Thales Alenia to build first two modules of Axiom’s commercial space station

Capitalism in space: The Italian company Thales Alenia today announced it has finalized the contract to build the first two modules of Axiom’s private commercial space station, set to be docked to ISS initially but eventually to fly independent once ISS is decommissioned.

Total price for the contract is 110 million euros. According to the press release, they are targeting 2024 and 2025 for launching these modules, which will be able to house as many as eight residents.

Based on its past successful experience in building modules for the International Space Station, Thales Alenia Space is responsible for the design, development, assembly and test of the primary structure and the Micrometeoroid & Debris Protection System for the two Axiom modules.

The welding activities of the primary structure of the first module will start in September 2021, with the assembly process concluding in 2022. The first module will arrive at Axiom facilities in Houston in July 2023, where Axiom will integrate and outfit the core systems and certify it for flight prior to shipping to the launch facility.

With the launch of this station, human spaceflight in the United States will become completely independent of the federal government. Private companies will own the rockets, spacecraft, and stations, and the government will no longer have a major say on what goes on in space. The NASA bureaucracy that makes getting an experiment onto ISS cumbersome, difficult, and discouraging will be out of a job. (An example: In the 2000s American scientists studying plant growth in weightlessness ended up launching their experiments with the Russians because getting NASA approval turned out to be too difficult.)

This doesn’t mean that it will be easy to get a payload or experiment onto Axiom’s station. The demand will be quite high. It just means that the decision will no longer reside with the government, but with the private companies and citizens of the United States.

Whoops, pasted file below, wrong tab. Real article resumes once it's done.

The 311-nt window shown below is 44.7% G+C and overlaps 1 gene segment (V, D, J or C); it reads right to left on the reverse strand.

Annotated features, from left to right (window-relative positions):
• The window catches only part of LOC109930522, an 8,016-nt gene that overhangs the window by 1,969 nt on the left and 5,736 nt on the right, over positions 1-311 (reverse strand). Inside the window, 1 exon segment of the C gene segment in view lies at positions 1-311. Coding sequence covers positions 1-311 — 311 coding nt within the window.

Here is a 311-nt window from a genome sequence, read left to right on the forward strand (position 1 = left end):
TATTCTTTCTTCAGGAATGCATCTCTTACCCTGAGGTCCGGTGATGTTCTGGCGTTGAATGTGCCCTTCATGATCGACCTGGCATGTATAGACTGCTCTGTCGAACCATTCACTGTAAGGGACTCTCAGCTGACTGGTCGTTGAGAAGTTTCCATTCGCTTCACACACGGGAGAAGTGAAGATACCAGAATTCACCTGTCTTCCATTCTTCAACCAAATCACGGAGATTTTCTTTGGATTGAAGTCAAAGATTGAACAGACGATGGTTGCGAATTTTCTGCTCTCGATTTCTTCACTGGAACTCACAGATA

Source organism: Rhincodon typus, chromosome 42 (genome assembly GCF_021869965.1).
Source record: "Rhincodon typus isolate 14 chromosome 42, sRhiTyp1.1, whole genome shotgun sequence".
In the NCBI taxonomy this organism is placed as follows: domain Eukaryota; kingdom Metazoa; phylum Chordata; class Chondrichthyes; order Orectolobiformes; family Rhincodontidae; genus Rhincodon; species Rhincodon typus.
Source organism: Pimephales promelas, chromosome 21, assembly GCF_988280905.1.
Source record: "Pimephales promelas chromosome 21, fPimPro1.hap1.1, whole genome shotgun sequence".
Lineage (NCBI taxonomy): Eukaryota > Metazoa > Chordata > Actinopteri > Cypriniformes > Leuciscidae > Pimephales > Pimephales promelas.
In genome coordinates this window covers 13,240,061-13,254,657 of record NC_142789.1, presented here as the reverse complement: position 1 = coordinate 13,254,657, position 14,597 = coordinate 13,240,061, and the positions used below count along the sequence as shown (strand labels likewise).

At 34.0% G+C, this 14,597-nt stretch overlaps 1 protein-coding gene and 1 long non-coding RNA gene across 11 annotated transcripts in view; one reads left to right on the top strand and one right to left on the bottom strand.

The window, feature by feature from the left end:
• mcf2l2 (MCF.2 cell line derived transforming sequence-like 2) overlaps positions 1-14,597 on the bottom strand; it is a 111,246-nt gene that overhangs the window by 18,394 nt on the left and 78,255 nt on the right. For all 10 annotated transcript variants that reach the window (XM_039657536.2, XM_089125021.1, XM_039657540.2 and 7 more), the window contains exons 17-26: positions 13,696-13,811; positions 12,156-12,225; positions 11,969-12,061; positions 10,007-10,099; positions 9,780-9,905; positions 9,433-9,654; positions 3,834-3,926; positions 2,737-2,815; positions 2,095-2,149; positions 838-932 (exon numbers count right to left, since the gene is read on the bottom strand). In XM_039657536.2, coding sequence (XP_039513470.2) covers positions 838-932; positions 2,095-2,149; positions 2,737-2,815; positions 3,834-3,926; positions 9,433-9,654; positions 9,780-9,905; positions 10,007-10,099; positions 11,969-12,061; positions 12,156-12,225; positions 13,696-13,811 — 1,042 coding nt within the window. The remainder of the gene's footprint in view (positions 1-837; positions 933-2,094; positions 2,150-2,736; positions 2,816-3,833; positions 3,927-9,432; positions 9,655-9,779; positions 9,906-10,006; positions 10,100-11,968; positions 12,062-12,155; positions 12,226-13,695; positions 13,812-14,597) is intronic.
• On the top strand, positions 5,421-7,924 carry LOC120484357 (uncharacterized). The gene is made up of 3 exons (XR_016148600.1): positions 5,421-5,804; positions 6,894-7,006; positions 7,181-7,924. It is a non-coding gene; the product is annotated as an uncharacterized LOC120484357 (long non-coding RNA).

As it always should have been.

Furthermore, that the demand is going to exceed the supply will mean that additional stations will be built, and quickly, because the lure of profit will be there. For example, many of the commercial medical experiments that were on the verge of paying off but were shut down after the Challenger accident in 1986 could very well be brought back to life.

Axiom hires European company to help build private ISS module

Capitalism in space: Axiom has hired the European company Thales Alenia, to build the habitation module of its commercial space station that will initially attach to ISS.

Axiom’s station modules will form a new section of ISS that will be able to operate independently, so that when ISS is decommissioned it can detach and remain operational in space.

That Axiom did not choose either Boeing (which I think built most of NASA’s ISS modules) or Northrop Grumman (which has been pushing an upgraded version of its Cygnus capsule as future station modules) is intriguing. I suspect with Boeing cost was the major reason, as Boeing’s modules are generally far too expensive. There also might be questions about that company’s quality control.

Why Northrop Grumman lost out however is unclear. Its Cygnus design is relatively inexpensive, and has clearly demonstrated that it works very reliably. obvious. Thales Alenia makes that Cygnus module for Northrop Grumman, so why buy it from the U.S. company when you can get it from the builder. (Thanks to reader Doug Booker for pointing out this obvious fact, one I had forgotten.)

Either way, this contract award gets us one step closer to truly private operations in space. Eventually competing private stations such as Axiom’s will replace government stations like ISS. That will in turn certainly lower costs and and increase innovation, which in turn will accelerate the development of the engineering required to build practical interplanetary spaceships.

This of course assumes we remain a free nation. Right now I have strong doubts.